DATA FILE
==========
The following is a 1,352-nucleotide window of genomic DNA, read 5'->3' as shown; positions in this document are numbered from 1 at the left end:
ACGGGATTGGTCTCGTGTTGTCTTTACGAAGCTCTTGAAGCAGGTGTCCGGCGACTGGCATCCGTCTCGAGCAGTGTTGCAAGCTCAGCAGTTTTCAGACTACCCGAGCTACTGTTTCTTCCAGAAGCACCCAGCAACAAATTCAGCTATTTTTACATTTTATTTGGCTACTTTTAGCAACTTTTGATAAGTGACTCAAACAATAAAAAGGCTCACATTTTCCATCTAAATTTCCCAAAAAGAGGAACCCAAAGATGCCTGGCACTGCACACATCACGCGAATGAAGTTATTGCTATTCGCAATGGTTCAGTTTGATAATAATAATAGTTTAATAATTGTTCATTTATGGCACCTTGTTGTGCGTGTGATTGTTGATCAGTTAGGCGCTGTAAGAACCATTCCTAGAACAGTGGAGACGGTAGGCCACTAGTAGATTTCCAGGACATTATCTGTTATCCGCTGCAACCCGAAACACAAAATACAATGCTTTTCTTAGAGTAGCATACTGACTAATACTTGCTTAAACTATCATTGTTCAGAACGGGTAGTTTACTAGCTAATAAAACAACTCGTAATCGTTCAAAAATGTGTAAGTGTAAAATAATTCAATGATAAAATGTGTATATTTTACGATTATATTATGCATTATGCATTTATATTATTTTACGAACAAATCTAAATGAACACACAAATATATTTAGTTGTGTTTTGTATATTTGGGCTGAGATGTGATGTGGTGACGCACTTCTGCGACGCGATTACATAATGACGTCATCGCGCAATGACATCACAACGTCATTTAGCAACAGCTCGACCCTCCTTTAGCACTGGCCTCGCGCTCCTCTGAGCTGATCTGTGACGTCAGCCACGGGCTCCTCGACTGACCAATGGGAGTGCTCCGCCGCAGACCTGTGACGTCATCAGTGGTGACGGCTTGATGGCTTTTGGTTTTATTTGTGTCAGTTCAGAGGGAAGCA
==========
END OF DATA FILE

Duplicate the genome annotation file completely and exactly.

The following is a 1,352-nucleotide window of genomic DNA, read 5'->3' as shown; positions in this document are numbered from 1 at the left end:
ACGGGATTGGTCTCGTGTTGTCTTTACGAAGCTCTTGAAGCAGGTGTCCGGCGACTGGCATCCGTCTCGAGCAGTGTTGCAAGCTCAGCAGTTTTCAGACTACCCGAGCTACTGTTTCTTCCAGAAGCACCCAGCAACAAATTCAGCTATTTTTACATTTTATTTGGCTACTTTTAGCAACTTTTGATAAGTGACTCAAACAATAAAAAGGCTCACATTTTCCATCTAAATTTCCCAAAAAGAGGAACCCAAAGATGCCTGGCACTGCACACATCACGCGAATGAAGTTATTGCTATTCGCAATGGTTCAGTTTGATAATAATAATAGTTTAATAATTGTTCATTTATGGCACCTTGTTGTGCGTGTGATTGTTGATCAGTTAGGCGCTGTAAGAACCATTCCTAGAACAGTGGAGACGGTAGGCCACTAGTAGATTTCCAGGACATTATCTGTTATCCGCTGCAACCCGAAACACAAAATACAATGCTTTTCTTAGAGTAGCATACTGACTAATACTTGCTTAAACTATCATTGTTCAGAACGGGTAGTTTACTAGCTAATAAAACAACTCGTAATCGTTCAAAAATGTGTAAGTGTAAAATAATTCAATGATAAAATGTGTATATTTTACGATTATATTATGCATTATGCATTTATATTATTTTACGAACAAATCTAAATGAACACACAAATATATTTAGTTGTGTTTTGTATATTTGGGCTGAGATGTGATGTGGTGACGCACTTCTGCGACGCGATTACATAATGACGTCATCGCGCAATGACATCACAACGTCATTTAGCAACAGCTCGACCCTCCTTTAGCACTGGCCTCGCGCTCCTCTGAGCTGATCTGTGACGTCAGCCACGGGCTCCTCGACTGACCAATGGGAGTGCTCCGCCGCAGACCTGTGACGTCATCAGTGGTGACGGCTTGATGGCTTTTGGTTTTATTTGTGTCAGTTCAGAGGGAAGCA